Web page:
Author: Stella Otto
Size: 6 x 9. Trade paperback
Black & white line illustrations
Trouble shooting guide
Pub Date: April 1, 1995
Published by: OttoGraphics (Distributed by: Chelsea Green Publishing)
Excerpt from the Backyard Berry Book
From Chapter 1. Success with Backyard Berries
… For both the novice and the adventuresome, the fruit garden can yield many delights for the palate. With today’s “nouvelle” cuisine, the enjoyment of small fruit is not limited to the dessert course alone!
The Backyard Berry Book will concentrate on a portion of the fruit garden, namely the small fruit. Just what are the small fruit? Certainly some kiwifruit grow larger than cherries and mulberries are smaller than strawberries. The small fruit we will be talking about will be fruit that do not grow on trees. Also excluded is fruit that primarily grows wild as an uncultivated crop. So, for the sake of definition, small fruit will be those grown as a cultivated, perennial crop, on small plants, canes, bushes, or vines — strawberries, rhubarb, brambles, blueberries, lingonberries, currants, gooseberries, grapes, and kiwifruit.
At the Root of It All
As with many skills, learning the basics first will lead to greater success and satisfaction. Many novice fruit growers, in their haste to enjoy the “fruit of their labor”, overlook the most essential ingredient to a successful fruit garden — preparation. As a horticulturist, I receive many questions from people who have already planted their fruit garden and now don’t understand why an abundant harvest is not forthcoming. In talking with them further, I learn that little thought was given to the plant’s requirements, and in many cases the chosen fruit is mismatched with the conditions in which it is planted.
To avoid the frustration of a meager harvest, The Backyard Berry Book begins, if you will, at the roots. By understanding some basic botany, soil science, and horticulture your chances of enjoying many fruitful harvests will be greatly increased. Should you have any doubts and think these subjects too complex, have faith and read on. First, I think you will find delight in several points to which you will say “Ah-ha!, so that’s it.” Second, knowing and understanding the fundamentals behind small fruit growing will also help you with other gardens you may grow — vegetables, herbs, flowers and more. So, before you buy a single fruit plant, do your homework. Learn the fundamentals. Your effort will be repaid many times over.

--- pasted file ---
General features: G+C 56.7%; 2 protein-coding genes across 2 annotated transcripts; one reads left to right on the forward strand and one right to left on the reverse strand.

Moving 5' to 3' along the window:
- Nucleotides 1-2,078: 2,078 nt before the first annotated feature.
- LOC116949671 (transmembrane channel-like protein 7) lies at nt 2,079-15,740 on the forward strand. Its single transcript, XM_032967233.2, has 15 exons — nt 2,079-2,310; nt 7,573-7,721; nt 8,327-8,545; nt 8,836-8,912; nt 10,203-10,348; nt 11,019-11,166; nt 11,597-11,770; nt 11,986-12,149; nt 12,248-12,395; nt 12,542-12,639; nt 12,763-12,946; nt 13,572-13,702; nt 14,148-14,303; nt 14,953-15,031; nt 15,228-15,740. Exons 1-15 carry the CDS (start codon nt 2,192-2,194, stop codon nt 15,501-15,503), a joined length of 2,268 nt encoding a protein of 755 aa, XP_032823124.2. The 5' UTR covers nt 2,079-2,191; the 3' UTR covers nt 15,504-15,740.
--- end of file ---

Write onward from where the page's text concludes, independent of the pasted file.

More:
From Chapter 3. Plant Selection and Propagation
Selecting Specific Varieties
Once you have decided what type of fruit to grow, you will still need to decide what specific varieties will best meet your needs and garden conditions. When choosing specific varieties, asking yourself the following questions may help you narrow the choices:
1. Is the berry tasty? Some varieties have stronger flavor than others or are sweeter. Some varieties are more consistent in their flavor from year to year than others, as well.
2. How is the fruit’s overall quality? Is it soft or firm? Does it ripen quickly or will it hold on the plant for a day or two if I don’t get it picked right away?